You will be doing this late evening feed from birth because you will be feeding every 3 hours around the clock. We highly recommend keeping the “dreamfeed” in place until your baby is sleeping through the night because it will make that happen a lot quickly.

    The first time your baby sleeps through the night (STTN), it will be from an 8pm bedtime, through a dreamfeed between 10-11pm, until at least 6am. The dreamfeed makes this possible because by 8 weeks old, your baby can likely go 7-8 hours without needing to eat. If you work from birth to slowly extend time between feedings at night (by following The Full Feedings Method®), you will see your baby naturally extend to STTN, without you having to “sleep train”.

  5. How do I know my baby is full?

    We measure fullness in each feed using time / amount, as per question #2 and #3 above.

    We measure overall fullness by baby’s 24-hour baseline feeding total.  If your baby is over 16 weeks old and still taking full feedings overnight, that’s our sign they are probably not fully fed during the day and we need to work to increase daytime intake.

    We call this “milk management” where we work to move any milk your baby needs at night, to the daytime. We do this slowly by adding .5oz-1oz to each feeding during the day, if bottle feeding, and adding a few minutes to each feed, if nursing.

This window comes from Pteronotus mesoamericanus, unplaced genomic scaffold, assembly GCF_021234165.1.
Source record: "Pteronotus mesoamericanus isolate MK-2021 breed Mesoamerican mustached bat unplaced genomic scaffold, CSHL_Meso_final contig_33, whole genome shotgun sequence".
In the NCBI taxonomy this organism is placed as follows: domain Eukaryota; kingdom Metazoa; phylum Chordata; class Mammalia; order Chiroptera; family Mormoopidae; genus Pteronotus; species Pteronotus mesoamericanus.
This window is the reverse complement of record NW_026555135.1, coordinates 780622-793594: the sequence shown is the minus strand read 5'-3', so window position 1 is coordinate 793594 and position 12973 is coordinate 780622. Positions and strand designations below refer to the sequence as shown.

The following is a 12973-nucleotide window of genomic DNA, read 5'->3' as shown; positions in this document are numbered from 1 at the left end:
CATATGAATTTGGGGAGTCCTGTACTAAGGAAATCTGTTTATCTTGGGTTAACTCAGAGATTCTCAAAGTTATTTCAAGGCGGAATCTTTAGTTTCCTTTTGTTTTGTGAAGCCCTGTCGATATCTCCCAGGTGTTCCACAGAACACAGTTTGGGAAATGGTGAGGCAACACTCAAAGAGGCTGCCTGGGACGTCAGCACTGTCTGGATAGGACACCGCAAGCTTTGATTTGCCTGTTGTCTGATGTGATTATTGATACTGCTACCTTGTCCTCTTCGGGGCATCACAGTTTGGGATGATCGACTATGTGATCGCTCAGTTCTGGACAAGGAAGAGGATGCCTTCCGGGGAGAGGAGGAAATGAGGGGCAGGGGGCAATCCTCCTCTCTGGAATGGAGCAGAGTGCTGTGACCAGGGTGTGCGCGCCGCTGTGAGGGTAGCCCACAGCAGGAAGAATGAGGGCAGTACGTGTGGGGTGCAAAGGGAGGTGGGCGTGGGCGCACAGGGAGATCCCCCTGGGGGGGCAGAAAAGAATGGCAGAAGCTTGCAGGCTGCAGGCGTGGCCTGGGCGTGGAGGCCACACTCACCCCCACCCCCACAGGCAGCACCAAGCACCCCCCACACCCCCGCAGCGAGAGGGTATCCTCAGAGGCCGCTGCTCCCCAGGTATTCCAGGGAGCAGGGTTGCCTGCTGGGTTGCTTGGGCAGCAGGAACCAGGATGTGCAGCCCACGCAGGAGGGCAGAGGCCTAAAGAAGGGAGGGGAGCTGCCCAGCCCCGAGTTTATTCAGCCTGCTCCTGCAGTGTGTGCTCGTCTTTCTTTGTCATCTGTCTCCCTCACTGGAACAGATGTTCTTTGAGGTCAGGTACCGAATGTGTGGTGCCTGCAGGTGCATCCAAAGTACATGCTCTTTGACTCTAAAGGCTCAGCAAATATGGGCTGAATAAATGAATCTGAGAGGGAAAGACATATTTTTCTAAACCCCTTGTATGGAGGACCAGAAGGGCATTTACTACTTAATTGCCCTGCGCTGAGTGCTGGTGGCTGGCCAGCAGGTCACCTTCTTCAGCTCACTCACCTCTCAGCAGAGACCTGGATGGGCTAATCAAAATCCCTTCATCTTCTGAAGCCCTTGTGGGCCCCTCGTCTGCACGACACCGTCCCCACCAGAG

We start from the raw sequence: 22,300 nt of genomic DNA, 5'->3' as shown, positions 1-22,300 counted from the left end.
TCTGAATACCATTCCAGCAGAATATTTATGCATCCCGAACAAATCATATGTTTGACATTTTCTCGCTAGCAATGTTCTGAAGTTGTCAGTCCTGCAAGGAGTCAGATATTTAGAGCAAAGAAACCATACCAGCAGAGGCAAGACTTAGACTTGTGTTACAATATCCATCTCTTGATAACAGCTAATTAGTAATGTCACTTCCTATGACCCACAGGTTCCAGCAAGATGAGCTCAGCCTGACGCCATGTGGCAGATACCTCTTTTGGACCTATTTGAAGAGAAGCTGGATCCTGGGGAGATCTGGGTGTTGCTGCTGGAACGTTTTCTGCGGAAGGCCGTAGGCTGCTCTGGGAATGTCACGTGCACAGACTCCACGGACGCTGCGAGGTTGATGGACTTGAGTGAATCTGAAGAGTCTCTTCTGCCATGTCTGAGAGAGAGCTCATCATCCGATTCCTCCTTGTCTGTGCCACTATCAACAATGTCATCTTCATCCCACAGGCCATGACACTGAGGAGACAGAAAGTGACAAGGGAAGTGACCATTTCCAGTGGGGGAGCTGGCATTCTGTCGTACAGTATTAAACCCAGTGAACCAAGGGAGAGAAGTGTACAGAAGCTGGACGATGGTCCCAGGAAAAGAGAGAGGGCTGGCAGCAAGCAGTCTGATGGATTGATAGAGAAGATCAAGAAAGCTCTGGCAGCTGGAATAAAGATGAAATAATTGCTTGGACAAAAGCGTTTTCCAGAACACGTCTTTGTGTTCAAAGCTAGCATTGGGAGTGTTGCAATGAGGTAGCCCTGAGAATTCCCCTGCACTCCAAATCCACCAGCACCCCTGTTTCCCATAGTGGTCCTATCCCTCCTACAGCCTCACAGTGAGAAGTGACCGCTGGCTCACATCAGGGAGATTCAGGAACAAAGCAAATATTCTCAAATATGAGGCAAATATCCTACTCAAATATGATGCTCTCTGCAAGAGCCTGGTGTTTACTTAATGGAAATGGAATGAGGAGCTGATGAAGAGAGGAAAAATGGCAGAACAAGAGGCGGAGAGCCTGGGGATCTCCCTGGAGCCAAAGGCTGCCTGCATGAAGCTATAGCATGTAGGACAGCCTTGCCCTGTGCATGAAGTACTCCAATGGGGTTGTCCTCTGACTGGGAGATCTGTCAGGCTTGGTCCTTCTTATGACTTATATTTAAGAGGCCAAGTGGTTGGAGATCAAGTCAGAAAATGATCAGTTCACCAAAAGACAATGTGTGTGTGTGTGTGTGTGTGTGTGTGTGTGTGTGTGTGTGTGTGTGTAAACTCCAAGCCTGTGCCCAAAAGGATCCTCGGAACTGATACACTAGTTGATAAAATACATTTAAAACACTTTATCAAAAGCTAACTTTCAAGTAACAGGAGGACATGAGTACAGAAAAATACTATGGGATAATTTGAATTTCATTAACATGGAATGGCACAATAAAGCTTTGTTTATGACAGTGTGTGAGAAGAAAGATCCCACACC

We never want to force babies to eat more, but we do work with them to encourage them to eat fully.

  6. How often should I feed my baby?

    We want to feed at least every 2-3 hours during the daytime until closer to 9 months old and at least every 3 hours at night until you get the go ahead from the pediatrician that you no longer need to wake them overnight to eat. If your baby has a short nap, you may be feeding more often during some cycles, and that’s okay, we just don’t want to go longer overnight.

    Going longer than 3 hours between feedings can often compromise your baby’s ability to be fully fed during the daytime, and lead to an prolonged need to feed at night.

    Feeding fully and frequently during the day will help support circadian rhythms and get you and your baby sleeping, when age-appropriate.

The Full Feedings Method® focuses on a few main things – full feedings, limiting daytime sleep and getting baby to sleep by their optimal wake time so they don't become overtired in any period. We use flexible monthly guides to age-appropriately manage these three ingredients daily, so 12-hours of nighttime sleep is consistently possible, without having to “sleep train” or “cry it out”.

If you're looking for PRACTICAL and REALISTIC sleep and feeding advice that supports your life, your values, and doesn’t compromise your baby in ANY way, check out our amazing programs:

INFANT SLEEP (BIRTH – 12 MONTHS)
TODDLER SLEEP (12 MONTHS – 4 YEARS)

BREASTFEEDING BASICS
BOTTLE FEEDING BASICS

Let us help you learn everything you need to know to establish & maintain those full feedings & sleep and troubleshoot ANY problem BEFORE they arise.

If you have any questions, don’t hesitate to reach out to hellosleep@fullfeedings.com

To eating & sleeping well,
The Full Feedings Family